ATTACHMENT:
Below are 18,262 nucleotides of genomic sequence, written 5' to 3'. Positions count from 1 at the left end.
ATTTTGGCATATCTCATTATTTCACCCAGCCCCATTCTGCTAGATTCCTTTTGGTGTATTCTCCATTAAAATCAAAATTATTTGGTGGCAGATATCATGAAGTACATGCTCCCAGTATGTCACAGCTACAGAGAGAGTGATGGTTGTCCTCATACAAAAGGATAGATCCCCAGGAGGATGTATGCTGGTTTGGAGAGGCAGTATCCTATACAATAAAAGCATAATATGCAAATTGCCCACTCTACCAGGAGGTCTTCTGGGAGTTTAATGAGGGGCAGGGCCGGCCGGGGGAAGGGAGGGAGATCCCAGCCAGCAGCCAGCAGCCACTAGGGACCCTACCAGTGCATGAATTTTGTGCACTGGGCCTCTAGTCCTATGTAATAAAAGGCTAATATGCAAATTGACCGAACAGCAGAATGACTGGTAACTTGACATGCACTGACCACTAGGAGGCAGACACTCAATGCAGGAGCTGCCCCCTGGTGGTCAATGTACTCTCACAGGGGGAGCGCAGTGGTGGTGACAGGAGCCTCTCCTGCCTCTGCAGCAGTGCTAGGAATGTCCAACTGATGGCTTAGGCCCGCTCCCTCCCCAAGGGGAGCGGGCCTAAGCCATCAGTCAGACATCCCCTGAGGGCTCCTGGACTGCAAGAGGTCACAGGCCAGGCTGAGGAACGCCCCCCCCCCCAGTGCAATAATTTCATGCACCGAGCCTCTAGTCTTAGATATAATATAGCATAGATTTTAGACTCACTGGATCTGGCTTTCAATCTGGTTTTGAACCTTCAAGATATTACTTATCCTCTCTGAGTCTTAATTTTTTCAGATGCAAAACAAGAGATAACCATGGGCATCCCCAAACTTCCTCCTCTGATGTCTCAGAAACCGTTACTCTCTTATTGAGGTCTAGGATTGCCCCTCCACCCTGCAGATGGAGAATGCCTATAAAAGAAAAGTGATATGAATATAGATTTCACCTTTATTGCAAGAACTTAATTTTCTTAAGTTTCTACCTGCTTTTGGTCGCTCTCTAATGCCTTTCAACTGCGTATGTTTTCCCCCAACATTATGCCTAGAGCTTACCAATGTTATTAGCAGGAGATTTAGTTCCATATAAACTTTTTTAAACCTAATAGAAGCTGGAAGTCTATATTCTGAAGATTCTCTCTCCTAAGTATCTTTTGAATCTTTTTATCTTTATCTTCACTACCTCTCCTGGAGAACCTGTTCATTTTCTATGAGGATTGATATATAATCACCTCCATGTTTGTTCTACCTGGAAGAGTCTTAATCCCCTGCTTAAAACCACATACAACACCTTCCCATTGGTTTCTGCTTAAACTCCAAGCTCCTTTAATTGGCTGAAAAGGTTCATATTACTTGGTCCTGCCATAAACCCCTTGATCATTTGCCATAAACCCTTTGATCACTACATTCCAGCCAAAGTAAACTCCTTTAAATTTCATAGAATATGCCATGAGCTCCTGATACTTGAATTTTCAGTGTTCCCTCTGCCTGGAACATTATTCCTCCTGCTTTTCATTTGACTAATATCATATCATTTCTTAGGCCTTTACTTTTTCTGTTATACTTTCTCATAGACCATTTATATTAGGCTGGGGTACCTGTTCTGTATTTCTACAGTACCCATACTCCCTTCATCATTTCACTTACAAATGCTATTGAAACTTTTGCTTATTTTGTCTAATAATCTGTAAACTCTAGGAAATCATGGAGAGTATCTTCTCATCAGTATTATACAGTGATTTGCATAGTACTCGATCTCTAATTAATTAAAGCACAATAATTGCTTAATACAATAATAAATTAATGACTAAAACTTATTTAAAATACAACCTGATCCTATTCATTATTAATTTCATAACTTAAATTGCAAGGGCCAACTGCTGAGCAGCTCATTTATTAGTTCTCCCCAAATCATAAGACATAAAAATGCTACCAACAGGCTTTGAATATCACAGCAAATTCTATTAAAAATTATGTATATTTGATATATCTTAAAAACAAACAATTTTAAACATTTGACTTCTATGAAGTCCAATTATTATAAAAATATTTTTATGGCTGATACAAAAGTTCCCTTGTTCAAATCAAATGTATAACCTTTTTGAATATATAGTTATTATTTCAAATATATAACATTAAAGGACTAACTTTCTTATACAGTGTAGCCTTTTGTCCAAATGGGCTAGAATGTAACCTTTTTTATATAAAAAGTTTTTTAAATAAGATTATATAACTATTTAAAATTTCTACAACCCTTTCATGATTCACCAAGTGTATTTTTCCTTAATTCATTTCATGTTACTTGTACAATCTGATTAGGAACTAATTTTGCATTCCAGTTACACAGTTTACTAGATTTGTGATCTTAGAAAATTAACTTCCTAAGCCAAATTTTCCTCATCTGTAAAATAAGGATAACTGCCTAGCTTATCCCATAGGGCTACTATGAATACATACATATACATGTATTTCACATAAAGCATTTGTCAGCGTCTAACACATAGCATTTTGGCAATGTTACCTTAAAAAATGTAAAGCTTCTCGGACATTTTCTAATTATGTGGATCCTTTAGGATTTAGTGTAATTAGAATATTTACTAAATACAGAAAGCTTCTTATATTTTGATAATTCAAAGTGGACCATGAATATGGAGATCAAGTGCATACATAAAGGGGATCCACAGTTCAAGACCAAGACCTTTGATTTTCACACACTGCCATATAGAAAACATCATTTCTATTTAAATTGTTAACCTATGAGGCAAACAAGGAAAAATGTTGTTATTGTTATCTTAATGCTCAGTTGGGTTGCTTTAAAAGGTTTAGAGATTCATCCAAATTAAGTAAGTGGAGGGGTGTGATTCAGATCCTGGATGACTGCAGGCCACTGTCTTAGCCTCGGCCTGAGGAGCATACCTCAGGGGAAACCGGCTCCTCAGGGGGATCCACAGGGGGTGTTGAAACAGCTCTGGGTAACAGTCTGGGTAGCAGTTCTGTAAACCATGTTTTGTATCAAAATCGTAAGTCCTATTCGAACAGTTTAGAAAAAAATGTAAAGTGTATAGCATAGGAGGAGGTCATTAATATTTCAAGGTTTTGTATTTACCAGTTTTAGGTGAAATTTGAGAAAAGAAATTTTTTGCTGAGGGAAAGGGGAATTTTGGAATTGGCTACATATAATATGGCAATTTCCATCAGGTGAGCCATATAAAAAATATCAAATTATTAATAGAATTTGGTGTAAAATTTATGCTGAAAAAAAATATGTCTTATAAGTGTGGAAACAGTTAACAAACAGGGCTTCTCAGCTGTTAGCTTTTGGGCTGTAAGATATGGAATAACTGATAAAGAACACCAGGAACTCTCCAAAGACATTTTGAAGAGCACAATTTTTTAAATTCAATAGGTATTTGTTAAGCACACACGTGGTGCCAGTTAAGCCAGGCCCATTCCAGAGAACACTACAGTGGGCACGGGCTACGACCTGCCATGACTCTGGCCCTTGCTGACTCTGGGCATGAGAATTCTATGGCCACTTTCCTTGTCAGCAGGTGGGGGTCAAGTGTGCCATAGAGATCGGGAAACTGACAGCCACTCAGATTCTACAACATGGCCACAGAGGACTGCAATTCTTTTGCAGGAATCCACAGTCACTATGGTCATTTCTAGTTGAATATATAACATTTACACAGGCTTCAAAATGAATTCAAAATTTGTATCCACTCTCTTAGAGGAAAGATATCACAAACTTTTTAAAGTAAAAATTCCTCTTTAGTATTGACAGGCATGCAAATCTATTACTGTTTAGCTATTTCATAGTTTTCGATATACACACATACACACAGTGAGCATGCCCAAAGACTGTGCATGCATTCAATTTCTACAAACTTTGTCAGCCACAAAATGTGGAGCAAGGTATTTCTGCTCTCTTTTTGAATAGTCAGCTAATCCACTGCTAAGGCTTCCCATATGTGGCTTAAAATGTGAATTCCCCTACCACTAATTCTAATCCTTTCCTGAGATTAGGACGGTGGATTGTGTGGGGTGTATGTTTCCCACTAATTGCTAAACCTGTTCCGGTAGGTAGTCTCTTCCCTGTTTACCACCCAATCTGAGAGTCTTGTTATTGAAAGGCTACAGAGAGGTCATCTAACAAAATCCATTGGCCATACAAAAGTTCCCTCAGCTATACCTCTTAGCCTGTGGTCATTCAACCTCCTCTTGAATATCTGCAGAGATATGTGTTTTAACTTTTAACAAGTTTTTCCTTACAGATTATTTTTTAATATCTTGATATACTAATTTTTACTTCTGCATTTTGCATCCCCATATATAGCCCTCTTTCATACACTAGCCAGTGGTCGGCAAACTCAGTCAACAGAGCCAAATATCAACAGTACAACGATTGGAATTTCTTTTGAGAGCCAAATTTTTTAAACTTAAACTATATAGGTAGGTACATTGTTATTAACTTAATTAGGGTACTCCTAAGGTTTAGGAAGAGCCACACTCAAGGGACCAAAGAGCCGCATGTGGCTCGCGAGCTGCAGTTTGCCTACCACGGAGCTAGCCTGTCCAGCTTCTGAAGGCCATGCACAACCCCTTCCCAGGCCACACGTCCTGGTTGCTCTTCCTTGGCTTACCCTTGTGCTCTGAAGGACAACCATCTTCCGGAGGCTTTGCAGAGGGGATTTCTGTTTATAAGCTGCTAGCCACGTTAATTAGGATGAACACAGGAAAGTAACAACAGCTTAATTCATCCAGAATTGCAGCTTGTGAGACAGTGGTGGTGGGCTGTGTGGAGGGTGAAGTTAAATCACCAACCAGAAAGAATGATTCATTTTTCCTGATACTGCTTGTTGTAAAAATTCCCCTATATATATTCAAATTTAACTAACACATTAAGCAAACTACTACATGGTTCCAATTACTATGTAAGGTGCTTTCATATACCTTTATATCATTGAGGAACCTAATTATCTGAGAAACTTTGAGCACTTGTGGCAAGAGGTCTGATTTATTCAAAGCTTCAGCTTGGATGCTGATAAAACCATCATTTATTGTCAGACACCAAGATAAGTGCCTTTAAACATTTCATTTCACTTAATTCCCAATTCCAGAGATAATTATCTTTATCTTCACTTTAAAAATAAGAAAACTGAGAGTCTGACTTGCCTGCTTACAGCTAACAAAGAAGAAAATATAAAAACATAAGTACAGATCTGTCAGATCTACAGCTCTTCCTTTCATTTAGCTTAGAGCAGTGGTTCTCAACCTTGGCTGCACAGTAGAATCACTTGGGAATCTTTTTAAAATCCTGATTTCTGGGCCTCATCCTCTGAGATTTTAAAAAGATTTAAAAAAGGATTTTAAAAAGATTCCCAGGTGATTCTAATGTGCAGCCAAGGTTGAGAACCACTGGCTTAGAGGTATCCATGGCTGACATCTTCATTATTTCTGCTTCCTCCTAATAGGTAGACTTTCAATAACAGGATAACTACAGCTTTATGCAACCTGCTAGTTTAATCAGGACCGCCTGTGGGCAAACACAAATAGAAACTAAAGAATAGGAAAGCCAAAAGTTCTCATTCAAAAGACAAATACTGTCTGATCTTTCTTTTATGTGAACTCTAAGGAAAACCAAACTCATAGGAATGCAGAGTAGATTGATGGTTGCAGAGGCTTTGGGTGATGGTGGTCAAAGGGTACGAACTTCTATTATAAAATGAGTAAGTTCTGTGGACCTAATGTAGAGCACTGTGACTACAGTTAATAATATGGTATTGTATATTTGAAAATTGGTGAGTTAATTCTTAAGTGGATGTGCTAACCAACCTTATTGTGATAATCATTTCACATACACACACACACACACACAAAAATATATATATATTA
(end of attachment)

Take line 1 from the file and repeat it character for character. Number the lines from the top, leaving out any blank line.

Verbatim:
Below are 18,262 nucleotides of genomic sequence, written 5' to 3'. Positions count from 1 at the left end.